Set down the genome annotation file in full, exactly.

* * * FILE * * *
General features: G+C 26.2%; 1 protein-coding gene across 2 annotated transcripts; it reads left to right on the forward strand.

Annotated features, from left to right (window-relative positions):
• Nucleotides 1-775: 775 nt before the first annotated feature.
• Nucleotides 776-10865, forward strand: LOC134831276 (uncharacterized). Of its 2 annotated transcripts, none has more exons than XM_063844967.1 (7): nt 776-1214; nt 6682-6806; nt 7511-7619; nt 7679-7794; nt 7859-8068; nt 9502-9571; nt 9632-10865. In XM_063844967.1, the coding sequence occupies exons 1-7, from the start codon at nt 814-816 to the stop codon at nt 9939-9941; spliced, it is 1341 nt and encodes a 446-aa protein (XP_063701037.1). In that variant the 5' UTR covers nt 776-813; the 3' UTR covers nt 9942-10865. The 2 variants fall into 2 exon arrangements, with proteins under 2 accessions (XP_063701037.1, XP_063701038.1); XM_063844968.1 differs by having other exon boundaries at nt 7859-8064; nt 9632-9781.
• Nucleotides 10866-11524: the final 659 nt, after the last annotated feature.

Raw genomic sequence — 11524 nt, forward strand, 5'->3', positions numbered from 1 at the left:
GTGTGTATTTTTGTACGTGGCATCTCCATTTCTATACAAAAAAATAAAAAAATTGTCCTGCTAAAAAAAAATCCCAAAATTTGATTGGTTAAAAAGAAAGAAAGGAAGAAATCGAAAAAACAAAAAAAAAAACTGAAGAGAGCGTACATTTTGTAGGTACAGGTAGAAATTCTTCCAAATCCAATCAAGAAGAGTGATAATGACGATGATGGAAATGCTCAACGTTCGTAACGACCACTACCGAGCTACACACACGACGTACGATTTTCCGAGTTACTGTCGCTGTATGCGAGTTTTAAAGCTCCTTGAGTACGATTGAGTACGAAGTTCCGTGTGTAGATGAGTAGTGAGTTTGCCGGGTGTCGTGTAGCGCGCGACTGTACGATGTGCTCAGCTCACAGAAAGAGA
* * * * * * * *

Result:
General features: G+C 26.2%; 1 protein-coding gene across 2 annotated transcripts; it reads left to right on the forward strand.

Annotated features, from left to right (window-relative positions):
• Nucleotides 1-775: 775 nt before the first annotated feature.
• Nucleotides 776-10865, forward strand: LOC134831276 (uncharacterized). Of its 2 annotated transcripts, none has more exons than XM_063844967.1 (7): nt 776-1214; nt 6682-6806; nt 7511-7619; nt 7679-7794; nt 7859-8068; nt 9502-9571; nt 9632-10865. In XM_063844967.1, the coding sequence occupies exons 1-7, from the start codon at nt 814-816 to the stop codon at nt 9939-9941; spliced, it is 1341 nt and encodes a 446-aa protein (XP_063701037.1). In that variant the 5' UTR covers nt 776-813; the 3' UTR covers nt 9942-10865. The 2 variants fall into 2 exon arrangements, with proteins under 2 accessions (XP_063701037.1, XP_063701038.1); XM_063844968.1 differs by having other exon boundaries at nt 7859-8064; nt 9632-9781.
• Nucleotides 10866-11524: the final 659 nt, after the last annotated feature.

Raw genomic sequence — 11524 nt, forward strand, 5'->3', positions numbered from 1 at the left:
GTGTGTATTTTTGTACGTGGCATCTCCATTTCTATACAAAAAAATAAAAAAATTGTCCTGCTAAAAAAAAATCCCAAAATTTGATTGGTTAAAAAGAAAGAAAGGAAGAAATCGAAAAAACAAAAAAAAAAACTGAAGAGAGCGTACATTTTGTAGGTACAGGTAGAAATTCTTCCAAATCCAATCAAGAAGAGTGATAATGACGATGATGGAAATGCTCAACGTTCGTAACGACCACTACCGAGCTACACACACGACGTACGATTTTCCGAGTTACTGTCGCTGTATGCGAGTTTTAAAGCTCCTTGAGTACGATTGAGTACGAAGTTCCGTGTGTAGATGAGTAGTGAGTTTGCCGGGTGTCGTGTAGCGCGCGACTGTACGATGTGCTCAGCTCACAGAAAGAGA